"I think editing is more about not what to do, but what not to do," explains Avi Oron, the founder of Bikini Edit. "There are a lot of solutions out there, but you have to stop yourself from just going with the quick cuts or the cool music. It's finding what's best for the concept, to show restraint and to find the simple, straightforward way to translate the concept and the ideas. That's always the biggest challenge for an editor." That explains the remarkably successful yet subtle storytelling that has emerged over the years in his collaborations with directors like Joe Public, Errol Morris and, most notably, Noam Murro. His creative partnership with Murro has continued from Katz Deli's "Old Man" and Freeagent.com's "Company Man" to the director's latest for Saturn, including the acclaimed "Sheet Metal." More recently, he's edited spots for eBay and the fabulous "Birthday" for "Got Milk?" (see p. 21), which is sure to be a major awards show contender.
Oron, 43, started to hammer out his philosophy about editing when the Morocco-born, Israel-raised editor moved to the U.S. more than a decade ago. A graduate of a Tel Aviv art school, he'd already been a successful DP and editor on spots, films and music videos during the boom of the television industry in Israel. After moving to New York, he landed an editing gig at an Israeli cable station, which led to a job cutting what turned out to be an award winning El Al spot for then agency Goldsmith/Jeffrey, where he first met Murro, an art director there. Oron went on to cut the bulk of the shop's spots for nearly a decade. "There, the whole point of view was to keep things simple, not to use bells and whistles, shticks and special effects," he recalls. "It was basically about staying pure and loyal to the concept and the idea. If the idea is good, the spot is good. I've been carrying that with me since '89 and that's what I'm trying to do with spots today."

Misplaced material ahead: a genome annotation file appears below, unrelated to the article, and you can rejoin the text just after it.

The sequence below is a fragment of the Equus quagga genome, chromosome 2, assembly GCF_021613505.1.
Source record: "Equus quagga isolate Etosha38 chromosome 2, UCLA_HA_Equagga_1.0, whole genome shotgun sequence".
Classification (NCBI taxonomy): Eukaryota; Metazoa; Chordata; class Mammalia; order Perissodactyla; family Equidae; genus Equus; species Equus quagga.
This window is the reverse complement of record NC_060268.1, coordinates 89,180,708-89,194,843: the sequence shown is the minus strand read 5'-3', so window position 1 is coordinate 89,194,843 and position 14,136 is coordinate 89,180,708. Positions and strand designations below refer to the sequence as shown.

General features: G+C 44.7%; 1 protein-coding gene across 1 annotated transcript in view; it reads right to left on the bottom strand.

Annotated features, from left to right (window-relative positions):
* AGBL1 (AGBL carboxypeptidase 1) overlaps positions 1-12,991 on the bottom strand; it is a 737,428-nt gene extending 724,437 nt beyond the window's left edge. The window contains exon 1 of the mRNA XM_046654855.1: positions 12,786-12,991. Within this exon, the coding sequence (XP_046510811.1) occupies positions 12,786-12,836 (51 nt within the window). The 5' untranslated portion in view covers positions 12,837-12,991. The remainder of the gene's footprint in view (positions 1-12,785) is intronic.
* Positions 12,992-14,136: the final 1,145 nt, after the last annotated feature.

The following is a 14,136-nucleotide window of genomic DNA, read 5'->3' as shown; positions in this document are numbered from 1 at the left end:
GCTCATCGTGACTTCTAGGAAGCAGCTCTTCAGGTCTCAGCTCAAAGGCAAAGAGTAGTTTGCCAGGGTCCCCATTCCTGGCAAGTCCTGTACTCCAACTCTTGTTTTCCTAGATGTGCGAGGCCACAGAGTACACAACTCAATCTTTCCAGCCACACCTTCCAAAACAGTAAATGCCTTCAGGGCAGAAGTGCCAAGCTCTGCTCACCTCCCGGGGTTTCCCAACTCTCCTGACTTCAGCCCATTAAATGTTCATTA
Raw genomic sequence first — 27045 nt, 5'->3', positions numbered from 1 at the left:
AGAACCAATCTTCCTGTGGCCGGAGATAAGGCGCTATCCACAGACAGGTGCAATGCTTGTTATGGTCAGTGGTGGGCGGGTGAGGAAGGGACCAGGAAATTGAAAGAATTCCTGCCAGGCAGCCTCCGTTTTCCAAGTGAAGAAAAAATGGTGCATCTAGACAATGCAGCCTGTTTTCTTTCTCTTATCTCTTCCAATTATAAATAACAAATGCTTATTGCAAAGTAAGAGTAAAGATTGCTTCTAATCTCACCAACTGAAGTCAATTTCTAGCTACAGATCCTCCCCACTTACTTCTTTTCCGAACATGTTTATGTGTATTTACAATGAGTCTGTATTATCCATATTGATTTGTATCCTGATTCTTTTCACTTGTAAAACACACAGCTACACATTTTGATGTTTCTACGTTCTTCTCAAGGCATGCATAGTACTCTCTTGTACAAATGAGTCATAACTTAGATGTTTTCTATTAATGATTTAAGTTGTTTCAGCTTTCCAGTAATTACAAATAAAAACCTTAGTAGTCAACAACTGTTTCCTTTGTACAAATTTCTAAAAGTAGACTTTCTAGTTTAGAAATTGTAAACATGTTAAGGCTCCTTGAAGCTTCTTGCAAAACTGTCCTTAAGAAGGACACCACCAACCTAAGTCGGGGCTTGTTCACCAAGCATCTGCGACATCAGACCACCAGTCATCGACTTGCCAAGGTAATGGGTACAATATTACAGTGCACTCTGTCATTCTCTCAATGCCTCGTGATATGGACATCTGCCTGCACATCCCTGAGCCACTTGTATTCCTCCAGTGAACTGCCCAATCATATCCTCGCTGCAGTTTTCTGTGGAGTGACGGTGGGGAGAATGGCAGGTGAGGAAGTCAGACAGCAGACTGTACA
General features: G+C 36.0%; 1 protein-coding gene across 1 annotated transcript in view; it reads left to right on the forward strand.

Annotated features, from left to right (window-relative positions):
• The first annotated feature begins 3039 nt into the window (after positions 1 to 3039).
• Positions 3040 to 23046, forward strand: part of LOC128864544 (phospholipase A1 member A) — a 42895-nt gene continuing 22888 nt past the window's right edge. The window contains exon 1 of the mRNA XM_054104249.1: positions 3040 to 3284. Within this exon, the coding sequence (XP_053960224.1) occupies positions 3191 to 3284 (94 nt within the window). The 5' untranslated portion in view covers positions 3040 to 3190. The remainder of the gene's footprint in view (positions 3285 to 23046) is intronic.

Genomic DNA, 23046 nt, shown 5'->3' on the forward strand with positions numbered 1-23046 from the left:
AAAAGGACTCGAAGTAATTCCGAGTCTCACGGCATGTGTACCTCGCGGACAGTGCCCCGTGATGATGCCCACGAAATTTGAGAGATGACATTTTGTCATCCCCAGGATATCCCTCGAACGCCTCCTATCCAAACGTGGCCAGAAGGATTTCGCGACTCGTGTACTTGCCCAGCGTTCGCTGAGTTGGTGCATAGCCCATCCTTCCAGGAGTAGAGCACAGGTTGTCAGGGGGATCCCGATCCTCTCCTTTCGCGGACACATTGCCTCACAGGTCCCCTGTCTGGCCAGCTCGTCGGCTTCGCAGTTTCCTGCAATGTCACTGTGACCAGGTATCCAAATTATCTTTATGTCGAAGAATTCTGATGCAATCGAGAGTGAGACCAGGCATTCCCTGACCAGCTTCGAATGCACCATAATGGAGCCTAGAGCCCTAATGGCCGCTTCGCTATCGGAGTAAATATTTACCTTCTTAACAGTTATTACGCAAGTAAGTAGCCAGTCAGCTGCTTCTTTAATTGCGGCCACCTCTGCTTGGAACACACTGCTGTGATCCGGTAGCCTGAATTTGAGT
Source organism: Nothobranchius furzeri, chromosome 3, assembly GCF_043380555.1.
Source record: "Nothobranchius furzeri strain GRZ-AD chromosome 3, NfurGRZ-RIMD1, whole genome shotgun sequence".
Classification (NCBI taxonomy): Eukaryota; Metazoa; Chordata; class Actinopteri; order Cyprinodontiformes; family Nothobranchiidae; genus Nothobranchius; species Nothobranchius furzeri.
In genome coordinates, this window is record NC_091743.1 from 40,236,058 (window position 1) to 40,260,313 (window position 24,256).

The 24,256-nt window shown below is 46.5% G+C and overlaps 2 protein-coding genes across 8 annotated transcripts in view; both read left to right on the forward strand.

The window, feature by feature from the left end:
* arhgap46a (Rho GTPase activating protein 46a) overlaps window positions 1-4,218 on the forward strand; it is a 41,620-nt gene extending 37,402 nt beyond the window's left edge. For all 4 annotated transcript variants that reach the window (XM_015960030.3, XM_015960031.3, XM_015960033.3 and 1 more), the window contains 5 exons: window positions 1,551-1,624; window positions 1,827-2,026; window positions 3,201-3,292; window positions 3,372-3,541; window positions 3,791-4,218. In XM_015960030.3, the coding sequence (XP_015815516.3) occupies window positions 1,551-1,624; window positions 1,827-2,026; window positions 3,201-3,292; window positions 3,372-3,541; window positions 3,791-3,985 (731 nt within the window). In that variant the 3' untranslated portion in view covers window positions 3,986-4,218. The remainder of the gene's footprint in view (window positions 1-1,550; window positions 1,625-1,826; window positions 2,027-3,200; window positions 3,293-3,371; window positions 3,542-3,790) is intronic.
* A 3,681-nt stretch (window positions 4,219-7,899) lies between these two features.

That explains why Oron's task kicks in way before he sees the dailies, sometimes even before anything has been put on paper. When he approaches a job, he makes sure to have a firm grasp of the story, which allows him to begin setting the tone of a spot early on, with music a key part of laying that groundwork. On "Sheet Metal," Oron's most challenging job to date, he had culled together more than 60 music selects prior to shooting. By the time he saw the dailies, he could start carving out what tone would work best. "The creative was great, the visuals were great, but the difficulty was in presenting it without having the people looking cold or machine-like. You want to feel for the spot, you want to keep it human more than anything else. That was the challenge, to find something to bridge between the great idea and the visuals and marry them together." In the end, Oron edited five versions to different tunes, but the agency, Murro and he were in accord on the final pick, cut to a classical piano tune of Gregory Czerkinsky.
Presenting multiple cuts to his collaborators is key to Oron's craft because he believes it creates the best forum for the fervent creative debate on which he thrives. "What I like best is the process of working with people; not necessarily agreeing all the time, but trying to find the best solution for the idea. I like when the agency challenges me, looks for something better. Questioning yourself, and questioning others is the best thing we can do, because, in the end, that's how you end up with a good spot. I don't think editing is about cutting pictures. To me, that's almost secondary."